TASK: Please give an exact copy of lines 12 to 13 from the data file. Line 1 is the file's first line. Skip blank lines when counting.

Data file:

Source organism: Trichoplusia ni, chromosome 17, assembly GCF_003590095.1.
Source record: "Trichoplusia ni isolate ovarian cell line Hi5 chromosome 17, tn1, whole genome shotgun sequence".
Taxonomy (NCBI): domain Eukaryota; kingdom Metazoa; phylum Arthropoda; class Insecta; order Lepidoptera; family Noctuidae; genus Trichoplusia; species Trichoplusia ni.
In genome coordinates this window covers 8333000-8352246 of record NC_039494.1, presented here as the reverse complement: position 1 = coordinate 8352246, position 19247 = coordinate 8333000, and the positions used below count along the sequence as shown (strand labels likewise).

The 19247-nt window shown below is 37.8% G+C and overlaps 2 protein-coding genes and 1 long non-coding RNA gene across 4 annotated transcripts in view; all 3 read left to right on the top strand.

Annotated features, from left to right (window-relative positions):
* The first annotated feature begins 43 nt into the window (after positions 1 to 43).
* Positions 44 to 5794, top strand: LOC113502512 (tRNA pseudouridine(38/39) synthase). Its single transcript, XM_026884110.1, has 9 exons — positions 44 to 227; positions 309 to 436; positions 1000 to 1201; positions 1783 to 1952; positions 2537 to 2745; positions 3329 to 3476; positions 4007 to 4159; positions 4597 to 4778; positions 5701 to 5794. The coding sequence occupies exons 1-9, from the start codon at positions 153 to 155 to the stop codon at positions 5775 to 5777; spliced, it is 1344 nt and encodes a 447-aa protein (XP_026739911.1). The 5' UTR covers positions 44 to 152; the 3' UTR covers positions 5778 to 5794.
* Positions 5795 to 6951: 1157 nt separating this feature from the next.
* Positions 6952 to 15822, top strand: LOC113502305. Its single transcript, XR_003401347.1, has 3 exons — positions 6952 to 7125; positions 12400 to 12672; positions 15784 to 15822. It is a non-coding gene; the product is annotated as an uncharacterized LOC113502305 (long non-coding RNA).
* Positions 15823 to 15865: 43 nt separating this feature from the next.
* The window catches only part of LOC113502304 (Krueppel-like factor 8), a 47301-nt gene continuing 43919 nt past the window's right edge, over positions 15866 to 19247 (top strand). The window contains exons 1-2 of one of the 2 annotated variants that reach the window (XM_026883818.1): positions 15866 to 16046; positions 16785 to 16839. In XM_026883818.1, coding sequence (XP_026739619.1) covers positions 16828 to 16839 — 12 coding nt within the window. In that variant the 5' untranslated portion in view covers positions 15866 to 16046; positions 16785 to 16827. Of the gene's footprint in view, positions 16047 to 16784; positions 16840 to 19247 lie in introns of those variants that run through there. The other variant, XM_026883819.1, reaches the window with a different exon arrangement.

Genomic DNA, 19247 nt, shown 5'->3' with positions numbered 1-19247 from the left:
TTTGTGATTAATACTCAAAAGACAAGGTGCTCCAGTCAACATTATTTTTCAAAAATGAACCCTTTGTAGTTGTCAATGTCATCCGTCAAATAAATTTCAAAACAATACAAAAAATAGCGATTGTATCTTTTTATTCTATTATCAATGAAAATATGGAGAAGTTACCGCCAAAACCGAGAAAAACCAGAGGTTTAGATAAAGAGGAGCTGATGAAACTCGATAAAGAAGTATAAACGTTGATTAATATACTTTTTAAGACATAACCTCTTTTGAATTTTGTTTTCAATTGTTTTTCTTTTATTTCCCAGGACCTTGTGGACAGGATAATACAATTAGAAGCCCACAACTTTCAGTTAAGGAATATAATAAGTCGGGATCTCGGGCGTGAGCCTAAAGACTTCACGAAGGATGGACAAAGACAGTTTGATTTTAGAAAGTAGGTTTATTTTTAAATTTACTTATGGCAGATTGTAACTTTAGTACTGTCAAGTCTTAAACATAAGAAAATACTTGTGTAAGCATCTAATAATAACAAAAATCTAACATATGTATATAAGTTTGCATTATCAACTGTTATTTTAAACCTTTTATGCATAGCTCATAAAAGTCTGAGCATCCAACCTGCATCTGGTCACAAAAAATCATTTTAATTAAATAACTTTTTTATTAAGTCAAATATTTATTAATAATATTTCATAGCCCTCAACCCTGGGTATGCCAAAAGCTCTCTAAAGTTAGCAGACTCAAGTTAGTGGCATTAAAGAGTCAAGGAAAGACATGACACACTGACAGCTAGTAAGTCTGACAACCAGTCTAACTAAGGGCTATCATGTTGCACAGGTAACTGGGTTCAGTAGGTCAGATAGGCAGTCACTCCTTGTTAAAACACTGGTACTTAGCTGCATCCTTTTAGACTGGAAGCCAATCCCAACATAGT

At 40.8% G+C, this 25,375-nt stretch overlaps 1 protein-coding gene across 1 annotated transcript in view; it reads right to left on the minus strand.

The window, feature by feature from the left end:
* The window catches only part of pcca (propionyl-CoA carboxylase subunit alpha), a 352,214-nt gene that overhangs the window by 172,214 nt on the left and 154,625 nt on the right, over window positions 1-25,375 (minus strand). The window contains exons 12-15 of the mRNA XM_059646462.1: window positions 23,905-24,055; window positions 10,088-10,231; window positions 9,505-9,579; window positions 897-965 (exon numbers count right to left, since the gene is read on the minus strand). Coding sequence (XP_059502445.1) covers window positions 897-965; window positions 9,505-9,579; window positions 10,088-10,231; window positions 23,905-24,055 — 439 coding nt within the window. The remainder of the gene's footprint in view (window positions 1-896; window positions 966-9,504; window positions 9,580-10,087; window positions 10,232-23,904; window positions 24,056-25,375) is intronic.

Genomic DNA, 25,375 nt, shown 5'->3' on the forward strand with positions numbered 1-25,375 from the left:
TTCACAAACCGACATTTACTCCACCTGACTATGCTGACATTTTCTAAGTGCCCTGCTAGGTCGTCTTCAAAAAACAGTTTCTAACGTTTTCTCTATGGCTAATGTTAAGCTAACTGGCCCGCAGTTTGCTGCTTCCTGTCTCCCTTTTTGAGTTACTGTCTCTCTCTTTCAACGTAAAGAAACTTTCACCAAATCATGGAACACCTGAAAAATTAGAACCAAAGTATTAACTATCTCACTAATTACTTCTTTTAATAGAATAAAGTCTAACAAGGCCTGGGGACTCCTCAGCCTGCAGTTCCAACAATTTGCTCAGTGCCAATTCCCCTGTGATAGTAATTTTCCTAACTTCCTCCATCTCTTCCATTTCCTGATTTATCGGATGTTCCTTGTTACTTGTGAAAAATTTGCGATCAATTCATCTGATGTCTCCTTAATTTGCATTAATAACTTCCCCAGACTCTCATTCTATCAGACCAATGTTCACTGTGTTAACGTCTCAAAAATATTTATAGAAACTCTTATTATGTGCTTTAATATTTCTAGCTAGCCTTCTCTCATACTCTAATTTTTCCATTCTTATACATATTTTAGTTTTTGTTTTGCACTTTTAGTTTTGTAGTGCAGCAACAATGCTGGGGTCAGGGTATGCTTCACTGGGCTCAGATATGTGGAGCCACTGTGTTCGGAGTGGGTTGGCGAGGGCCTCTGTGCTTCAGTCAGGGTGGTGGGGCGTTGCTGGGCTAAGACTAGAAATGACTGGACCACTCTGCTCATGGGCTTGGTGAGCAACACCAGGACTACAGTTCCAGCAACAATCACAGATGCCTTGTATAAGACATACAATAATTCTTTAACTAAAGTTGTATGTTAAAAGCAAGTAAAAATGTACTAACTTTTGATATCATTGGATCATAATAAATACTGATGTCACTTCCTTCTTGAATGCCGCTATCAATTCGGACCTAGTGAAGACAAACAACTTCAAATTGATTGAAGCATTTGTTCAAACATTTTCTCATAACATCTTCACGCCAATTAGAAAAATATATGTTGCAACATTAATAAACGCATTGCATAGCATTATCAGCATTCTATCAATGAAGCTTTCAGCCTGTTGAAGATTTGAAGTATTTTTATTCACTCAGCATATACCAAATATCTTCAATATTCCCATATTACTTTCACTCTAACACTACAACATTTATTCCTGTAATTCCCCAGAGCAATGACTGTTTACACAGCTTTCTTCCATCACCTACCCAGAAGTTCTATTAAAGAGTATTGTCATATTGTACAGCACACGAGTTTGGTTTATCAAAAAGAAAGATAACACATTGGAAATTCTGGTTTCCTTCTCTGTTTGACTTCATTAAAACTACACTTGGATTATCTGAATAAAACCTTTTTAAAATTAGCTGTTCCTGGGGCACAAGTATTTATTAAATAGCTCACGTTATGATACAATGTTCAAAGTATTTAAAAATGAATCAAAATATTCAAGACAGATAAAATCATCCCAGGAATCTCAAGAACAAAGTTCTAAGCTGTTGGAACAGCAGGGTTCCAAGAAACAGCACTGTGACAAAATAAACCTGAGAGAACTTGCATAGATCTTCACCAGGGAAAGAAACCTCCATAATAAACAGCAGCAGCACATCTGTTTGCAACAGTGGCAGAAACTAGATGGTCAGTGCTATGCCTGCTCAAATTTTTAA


* The window catches only part of LOC113502304 (Krueppel-like factor 8), a 47301-nt gene continuing 43919 nt past the window's right edge, over positions 15866 to 19247 (top strand). The window contains exons 1-2 of one of the 2 annotated variants that reach the window (XM_026883818.1): positions 15866 to 16046; positions 16785 to 16839. In XM_026883818.1, coding sequence (XP_026739619.1) covers positions 16828 to 16839 — 12 coding nt within the window. In that variant the 5' untranslated portion in view covers positions 15866 to 16046; positions 16785 to 16827. Of the gene's footprint in view, positions 16047 to 16784; positions 16840 to 19247 lie in introns of those variants that run through there. The other variant, XM_026883819.1, reaches the window with a different exon arrangement.

Genomic DNA, 19247 nt, shown 5'->3' with positions numbered 1-19247 from the left: